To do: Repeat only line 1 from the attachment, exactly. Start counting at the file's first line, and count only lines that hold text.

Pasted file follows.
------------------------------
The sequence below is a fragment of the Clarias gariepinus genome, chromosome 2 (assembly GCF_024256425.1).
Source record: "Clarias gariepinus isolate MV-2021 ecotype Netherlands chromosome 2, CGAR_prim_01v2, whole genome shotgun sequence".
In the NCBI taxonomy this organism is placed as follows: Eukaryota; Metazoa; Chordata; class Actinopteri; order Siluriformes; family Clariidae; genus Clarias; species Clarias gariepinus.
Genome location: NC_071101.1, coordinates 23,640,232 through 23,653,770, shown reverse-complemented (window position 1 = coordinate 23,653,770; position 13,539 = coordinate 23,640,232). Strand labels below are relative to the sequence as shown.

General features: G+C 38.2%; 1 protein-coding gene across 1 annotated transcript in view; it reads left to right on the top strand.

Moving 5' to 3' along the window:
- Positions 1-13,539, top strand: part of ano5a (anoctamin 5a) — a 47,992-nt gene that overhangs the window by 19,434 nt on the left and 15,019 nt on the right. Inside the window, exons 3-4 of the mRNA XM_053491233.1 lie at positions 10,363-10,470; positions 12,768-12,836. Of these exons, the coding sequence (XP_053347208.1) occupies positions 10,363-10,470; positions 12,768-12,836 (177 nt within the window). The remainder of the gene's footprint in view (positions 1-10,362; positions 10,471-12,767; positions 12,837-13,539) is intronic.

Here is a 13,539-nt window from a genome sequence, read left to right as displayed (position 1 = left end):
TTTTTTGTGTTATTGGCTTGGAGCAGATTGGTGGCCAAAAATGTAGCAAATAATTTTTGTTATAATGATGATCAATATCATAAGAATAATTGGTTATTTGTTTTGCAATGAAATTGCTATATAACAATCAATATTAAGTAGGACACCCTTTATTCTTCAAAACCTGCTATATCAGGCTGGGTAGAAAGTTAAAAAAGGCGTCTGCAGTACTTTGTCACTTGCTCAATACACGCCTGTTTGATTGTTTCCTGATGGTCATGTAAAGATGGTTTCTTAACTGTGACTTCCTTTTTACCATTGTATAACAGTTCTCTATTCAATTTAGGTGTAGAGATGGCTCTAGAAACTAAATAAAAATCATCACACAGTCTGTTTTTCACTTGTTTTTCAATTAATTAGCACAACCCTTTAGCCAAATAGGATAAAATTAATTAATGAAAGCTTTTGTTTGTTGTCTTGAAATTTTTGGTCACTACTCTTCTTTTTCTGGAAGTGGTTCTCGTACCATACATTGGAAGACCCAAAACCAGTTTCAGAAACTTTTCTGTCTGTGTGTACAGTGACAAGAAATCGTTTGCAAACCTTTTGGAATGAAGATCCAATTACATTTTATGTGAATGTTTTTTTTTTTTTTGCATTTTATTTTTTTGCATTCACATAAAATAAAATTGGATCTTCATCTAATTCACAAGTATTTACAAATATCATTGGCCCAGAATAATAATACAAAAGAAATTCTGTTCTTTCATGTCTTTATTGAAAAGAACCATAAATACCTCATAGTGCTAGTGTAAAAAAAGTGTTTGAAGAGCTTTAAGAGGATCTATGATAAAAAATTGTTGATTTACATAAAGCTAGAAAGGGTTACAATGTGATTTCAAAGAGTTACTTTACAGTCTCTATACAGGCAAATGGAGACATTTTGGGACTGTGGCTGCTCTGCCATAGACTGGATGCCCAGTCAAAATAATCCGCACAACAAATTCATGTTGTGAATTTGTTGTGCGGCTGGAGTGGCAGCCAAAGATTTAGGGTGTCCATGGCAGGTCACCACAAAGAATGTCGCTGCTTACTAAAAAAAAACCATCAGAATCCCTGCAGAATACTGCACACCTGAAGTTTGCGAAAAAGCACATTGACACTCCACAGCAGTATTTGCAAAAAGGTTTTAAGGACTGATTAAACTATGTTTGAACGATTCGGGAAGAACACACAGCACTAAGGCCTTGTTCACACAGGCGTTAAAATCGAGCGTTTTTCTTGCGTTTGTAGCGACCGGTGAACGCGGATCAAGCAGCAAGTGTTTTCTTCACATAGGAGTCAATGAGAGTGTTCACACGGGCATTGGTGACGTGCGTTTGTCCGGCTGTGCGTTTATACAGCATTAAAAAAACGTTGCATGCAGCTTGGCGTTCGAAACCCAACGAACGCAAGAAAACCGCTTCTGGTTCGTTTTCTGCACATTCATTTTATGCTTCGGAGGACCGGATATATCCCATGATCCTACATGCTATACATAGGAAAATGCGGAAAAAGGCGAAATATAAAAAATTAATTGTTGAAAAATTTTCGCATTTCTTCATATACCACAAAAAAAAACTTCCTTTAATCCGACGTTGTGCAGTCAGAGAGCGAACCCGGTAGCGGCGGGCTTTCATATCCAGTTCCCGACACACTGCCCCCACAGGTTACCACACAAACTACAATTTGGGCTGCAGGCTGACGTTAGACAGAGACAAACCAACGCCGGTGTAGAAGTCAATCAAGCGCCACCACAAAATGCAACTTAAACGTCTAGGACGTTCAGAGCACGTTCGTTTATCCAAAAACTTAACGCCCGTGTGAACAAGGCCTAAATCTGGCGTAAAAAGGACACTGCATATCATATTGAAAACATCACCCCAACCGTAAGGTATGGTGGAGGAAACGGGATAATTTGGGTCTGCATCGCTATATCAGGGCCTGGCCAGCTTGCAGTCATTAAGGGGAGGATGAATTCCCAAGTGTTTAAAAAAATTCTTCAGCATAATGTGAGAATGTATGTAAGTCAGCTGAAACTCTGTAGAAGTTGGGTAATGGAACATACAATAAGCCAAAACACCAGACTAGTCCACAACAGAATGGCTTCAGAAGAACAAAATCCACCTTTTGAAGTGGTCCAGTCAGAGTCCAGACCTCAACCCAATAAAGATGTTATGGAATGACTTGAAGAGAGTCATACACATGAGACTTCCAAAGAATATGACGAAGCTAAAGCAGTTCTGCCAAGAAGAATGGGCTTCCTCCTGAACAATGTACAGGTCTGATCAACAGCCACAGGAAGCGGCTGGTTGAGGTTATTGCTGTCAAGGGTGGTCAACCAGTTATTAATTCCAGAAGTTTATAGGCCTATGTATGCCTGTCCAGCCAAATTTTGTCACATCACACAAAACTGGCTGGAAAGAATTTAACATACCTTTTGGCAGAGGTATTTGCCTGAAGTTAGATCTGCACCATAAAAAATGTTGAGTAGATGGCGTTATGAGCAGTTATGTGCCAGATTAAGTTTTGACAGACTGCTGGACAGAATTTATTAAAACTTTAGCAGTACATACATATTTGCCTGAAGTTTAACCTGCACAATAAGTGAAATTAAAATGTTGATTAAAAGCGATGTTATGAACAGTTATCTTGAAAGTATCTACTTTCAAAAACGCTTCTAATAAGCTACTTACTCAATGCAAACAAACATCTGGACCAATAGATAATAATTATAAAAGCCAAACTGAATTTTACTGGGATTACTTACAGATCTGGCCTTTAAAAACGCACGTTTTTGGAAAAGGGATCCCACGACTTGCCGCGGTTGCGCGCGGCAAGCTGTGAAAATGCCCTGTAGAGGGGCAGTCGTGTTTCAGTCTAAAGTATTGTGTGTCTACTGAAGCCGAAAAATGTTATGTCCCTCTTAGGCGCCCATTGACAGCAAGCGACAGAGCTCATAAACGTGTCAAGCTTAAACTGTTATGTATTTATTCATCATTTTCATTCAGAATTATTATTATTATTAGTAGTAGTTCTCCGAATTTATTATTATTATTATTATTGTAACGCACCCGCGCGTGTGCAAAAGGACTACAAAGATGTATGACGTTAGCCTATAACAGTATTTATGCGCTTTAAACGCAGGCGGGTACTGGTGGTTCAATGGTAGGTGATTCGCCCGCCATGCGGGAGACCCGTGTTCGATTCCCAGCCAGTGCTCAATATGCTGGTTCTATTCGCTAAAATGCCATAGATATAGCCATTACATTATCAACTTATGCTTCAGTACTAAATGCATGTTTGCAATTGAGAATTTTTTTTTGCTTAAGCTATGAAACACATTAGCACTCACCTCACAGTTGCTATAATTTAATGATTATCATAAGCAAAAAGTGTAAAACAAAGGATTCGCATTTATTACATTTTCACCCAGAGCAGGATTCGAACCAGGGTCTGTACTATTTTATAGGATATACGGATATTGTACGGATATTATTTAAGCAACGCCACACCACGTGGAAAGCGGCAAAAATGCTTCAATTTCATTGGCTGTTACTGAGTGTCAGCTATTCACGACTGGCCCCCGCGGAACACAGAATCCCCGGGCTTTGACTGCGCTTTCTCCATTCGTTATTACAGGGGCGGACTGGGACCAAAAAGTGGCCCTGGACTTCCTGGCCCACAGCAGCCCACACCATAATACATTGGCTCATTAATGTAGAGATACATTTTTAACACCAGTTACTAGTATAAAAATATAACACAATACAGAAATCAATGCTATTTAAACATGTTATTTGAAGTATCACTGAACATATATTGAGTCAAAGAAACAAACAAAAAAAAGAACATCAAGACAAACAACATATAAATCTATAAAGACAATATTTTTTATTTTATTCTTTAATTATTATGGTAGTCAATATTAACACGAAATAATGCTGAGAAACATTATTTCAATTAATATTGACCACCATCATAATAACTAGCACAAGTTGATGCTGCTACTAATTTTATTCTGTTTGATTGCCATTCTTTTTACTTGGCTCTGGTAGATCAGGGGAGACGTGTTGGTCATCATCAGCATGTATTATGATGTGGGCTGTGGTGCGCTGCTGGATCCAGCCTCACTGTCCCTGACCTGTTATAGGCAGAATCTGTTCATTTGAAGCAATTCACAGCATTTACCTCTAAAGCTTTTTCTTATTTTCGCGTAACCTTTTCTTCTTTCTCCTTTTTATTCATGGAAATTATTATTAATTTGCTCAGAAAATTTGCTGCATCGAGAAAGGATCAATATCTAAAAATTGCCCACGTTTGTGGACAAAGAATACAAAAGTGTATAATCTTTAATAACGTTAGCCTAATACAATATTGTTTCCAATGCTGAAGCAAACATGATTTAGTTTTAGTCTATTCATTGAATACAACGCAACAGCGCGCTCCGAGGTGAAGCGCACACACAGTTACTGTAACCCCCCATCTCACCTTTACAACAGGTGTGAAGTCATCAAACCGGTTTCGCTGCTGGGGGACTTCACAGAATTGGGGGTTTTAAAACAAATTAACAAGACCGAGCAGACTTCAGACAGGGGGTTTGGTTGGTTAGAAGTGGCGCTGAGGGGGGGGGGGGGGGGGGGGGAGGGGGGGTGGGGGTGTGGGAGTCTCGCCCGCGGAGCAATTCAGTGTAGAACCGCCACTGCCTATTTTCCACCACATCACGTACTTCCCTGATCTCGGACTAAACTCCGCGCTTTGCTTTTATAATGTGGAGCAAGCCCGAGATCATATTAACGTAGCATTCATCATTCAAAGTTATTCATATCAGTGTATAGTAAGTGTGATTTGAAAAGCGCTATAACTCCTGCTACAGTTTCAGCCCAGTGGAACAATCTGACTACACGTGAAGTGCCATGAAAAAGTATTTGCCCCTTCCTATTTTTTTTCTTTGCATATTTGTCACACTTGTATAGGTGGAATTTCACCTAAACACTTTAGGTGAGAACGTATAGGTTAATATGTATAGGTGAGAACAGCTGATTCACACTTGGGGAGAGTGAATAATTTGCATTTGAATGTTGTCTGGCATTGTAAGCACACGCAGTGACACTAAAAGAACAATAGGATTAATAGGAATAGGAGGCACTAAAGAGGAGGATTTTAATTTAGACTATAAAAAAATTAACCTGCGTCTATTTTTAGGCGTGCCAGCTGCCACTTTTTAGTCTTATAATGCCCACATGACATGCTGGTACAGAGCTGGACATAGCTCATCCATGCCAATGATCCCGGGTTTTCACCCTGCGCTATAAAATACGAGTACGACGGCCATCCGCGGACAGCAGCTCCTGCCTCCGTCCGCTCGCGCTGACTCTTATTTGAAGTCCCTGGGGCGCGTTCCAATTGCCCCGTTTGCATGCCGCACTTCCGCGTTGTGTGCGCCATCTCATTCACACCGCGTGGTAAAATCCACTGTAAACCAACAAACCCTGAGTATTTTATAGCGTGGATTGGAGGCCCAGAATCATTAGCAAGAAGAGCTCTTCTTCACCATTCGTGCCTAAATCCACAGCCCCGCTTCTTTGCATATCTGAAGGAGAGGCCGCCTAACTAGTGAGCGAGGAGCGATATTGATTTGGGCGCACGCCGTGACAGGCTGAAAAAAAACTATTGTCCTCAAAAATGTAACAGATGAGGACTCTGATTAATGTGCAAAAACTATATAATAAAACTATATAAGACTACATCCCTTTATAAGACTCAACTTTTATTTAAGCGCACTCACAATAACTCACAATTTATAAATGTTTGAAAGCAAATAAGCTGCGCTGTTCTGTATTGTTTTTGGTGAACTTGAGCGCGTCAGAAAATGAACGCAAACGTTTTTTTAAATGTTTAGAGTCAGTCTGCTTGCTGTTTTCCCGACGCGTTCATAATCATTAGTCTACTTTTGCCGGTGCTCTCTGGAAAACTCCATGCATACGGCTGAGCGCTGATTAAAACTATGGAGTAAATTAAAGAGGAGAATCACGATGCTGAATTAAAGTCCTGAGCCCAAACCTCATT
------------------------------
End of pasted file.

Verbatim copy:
The sequence below is a fragment of the Clarias gariepinus genome, chromosome 2 (assembly GCF_024256425.1).